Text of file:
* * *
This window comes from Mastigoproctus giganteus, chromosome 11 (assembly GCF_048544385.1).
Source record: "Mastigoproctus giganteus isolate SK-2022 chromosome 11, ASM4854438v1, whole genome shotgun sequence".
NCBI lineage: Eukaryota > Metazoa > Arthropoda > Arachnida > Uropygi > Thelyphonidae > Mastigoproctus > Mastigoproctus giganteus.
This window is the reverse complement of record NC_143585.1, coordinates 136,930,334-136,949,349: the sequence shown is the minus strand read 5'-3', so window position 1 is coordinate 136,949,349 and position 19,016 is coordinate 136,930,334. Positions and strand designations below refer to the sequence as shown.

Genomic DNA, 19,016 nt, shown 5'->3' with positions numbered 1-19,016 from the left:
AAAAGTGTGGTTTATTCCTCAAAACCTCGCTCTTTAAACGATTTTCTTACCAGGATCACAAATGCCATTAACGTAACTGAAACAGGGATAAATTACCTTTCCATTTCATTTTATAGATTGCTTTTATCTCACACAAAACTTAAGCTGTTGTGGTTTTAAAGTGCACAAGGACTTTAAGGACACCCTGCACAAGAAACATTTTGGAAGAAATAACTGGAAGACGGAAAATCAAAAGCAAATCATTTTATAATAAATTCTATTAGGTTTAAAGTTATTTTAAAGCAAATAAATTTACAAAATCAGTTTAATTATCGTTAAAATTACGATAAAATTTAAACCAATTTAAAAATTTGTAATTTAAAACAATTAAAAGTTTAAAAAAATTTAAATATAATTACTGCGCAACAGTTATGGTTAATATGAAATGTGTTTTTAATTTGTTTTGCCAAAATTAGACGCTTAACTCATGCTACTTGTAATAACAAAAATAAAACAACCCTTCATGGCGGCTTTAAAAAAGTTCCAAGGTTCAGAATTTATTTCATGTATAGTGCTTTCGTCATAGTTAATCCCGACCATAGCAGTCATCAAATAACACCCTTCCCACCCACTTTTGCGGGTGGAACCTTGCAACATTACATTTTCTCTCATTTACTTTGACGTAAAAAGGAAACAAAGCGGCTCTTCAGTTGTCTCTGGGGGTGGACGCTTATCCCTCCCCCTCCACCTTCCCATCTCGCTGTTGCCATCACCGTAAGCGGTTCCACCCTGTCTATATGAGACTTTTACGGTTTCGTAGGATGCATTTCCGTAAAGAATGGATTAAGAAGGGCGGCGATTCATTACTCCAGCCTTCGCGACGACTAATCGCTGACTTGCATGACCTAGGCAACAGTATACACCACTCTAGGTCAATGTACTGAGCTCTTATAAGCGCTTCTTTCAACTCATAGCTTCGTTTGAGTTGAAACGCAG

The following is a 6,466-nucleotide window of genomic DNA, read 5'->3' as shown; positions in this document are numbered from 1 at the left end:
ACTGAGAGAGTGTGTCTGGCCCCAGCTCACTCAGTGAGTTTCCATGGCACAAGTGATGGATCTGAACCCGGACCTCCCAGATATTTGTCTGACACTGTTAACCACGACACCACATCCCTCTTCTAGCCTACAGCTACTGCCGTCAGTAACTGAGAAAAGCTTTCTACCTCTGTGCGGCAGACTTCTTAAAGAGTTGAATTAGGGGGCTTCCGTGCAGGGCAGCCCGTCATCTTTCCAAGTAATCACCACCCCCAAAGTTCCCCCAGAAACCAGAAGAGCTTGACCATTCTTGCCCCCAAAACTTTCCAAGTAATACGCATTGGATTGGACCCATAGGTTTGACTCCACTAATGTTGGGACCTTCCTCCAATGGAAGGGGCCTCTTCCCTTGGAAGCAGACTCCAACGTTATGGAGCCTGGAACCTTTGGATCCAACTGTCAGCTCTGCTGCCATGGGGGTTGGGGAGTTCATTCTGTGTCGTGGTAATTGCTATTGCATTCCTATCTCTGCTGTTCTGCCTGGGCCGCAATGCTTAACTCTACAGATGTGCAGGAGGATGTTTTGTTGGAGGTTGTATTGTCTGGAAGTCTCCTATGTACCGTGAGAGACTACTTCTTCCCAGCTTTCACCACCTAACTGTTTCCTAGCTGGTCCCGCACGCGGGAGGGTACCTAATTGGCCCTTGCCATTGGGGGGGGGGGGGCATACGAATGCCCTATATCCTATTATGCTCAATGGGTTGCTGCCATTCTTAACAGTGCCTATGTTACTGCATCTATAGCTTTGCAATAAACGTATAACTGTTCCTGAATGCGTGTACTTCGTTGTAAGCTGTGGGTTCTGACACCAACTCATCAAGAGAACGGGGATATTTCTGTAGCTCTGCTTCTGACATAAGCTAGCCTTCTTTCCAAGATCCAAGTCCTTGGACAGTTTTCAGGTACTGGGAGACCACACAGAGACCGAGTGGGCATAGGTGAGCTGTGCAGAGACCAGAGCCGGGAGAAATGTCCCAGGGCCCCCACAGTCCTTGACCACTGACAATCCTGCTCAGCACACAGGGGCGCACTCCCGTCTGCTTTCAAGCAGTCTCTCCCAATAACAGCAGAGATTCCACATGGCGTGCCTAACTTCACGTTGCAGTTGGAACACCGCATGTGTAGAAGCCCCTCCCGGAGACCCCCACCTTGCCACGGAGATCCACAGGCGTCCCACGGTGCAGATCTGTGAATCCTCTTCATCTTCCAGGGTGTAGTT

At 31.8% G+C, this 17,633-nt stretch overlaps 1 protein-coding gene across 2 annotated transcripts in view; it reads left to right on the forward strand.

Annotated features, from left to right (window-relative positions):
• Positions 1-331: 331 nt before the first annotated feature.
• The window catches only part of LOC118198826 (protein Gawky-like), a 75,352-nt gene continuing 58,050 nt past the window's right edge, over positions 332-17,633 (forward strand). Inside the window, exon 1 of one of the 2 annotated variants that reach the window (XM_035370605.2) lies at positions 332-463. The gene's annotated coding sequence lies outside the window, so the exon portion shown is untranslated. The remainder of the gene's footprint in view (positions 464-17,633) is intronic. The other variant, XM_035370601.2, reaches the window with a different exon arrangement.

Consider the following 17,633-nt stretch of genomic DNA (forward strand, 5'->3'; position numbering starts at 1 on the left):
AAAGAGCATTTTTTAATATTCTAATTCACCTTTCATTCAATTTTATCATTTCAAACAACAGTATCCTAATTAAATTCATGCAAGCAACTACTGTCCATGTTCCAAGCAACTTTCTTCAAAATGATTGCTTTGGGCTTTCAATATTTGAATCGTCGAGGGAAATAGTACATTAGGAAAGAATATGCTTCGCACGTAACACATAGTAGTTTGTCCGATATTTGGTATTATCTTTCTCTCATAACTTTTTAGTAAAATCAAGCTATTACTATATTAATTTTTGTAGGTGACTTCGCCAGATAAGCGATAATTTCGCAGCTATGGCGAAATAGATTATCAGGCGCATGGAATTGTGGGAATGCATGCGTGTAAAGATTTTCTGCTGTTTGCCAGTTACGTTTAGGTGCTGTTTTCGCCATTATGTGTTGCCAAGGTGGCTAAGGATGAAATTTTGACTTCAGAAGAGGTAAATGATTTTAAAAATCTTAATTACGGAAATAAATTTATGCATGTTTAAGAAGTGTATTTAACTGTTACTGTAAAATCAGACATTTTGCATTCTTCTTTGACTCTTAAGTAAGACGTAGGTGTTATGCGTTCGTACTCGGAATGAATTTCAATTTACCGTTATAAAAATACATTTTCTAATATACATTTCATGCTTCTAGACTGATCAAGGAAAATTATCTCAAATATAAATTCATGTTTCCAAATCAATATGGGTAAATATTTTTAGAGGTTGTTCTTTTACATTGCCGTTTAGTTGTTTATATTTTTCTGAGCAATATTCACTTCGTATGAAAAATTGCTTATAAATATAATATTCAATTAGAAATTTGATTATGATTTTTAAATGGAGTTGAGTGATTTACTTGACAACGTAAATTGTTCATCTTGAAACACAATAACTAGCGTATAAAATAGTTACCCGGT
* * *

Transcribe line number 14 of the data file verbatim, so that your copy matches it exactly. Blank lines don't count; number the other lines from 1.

AAAGAGCATTTTTTAATATTCTAATTCACCTTTCATTCAATTTTATCATTTCAAACAACAGTATCCTAATTAAATTCATGCAAGCAACTACTGTCCATGTTCCAAGCAACTTTCTTCAAAATGATTGCTTTGGGCTTTCAATATTTGAATCGTCGAGGGAAATAGTACATTAGGAAAGAATATGCTTCGCACGTAACACATAGTAGTTTGTCCGATATTTGGTATTATCTTTCTCTCATAACTTTTTAGTAAAATCAAGCTATTACTATATTAATTTTTGTAGGTGACTTCGCCAGATAAGCGATAATTTCGCAGCTATGGCGAAATAGATTATCAGGCGCATGGAATTGTGGGAATGCATGCGTGTAAAGATTTTCTGCTGTTTGCCAGTTACGTTTAGGTGCTGTTTTCGCCATTATGTGTTGCCAAGGTGGCTAAGGATGAAATTTTGACTTCAGAAGAGGTAAATGATTTTAAAAATCTTAATTACGGAAATAAATTTATGCATGTTTAAGAAGTGTATTTAACTGTTACTGTAAAATCAGACATTTTGCATTCTTCTTTGACTCTTAAGTAAGACGTAGGTGTTATGCGTTCGTACTCGGAATGAATTTCAATTTACCGTTATAAAAATACATTTTCTAATATACATTTCATGCTTCTAGACTGATCAAGGAAAATTATCTCAAATATAAATTCATGTTTCCAAATCAATATGGGTAAATATTTTTAGAGGTTGTTCTTTTACATTGCCGTTTAGTTGTTTATATTTTTCTGAGCAATATTCACTTCGTATGAAAAATTGCTTATAAATATAATATTCAATTAGAAATTTGATTATGATTTTTAAATGGAGTTGAGTGATTTACTTGACAACGTAAATTGTTCATCTTGAAACACAATAACTAGCGTATAAAATAGTTACCCGGT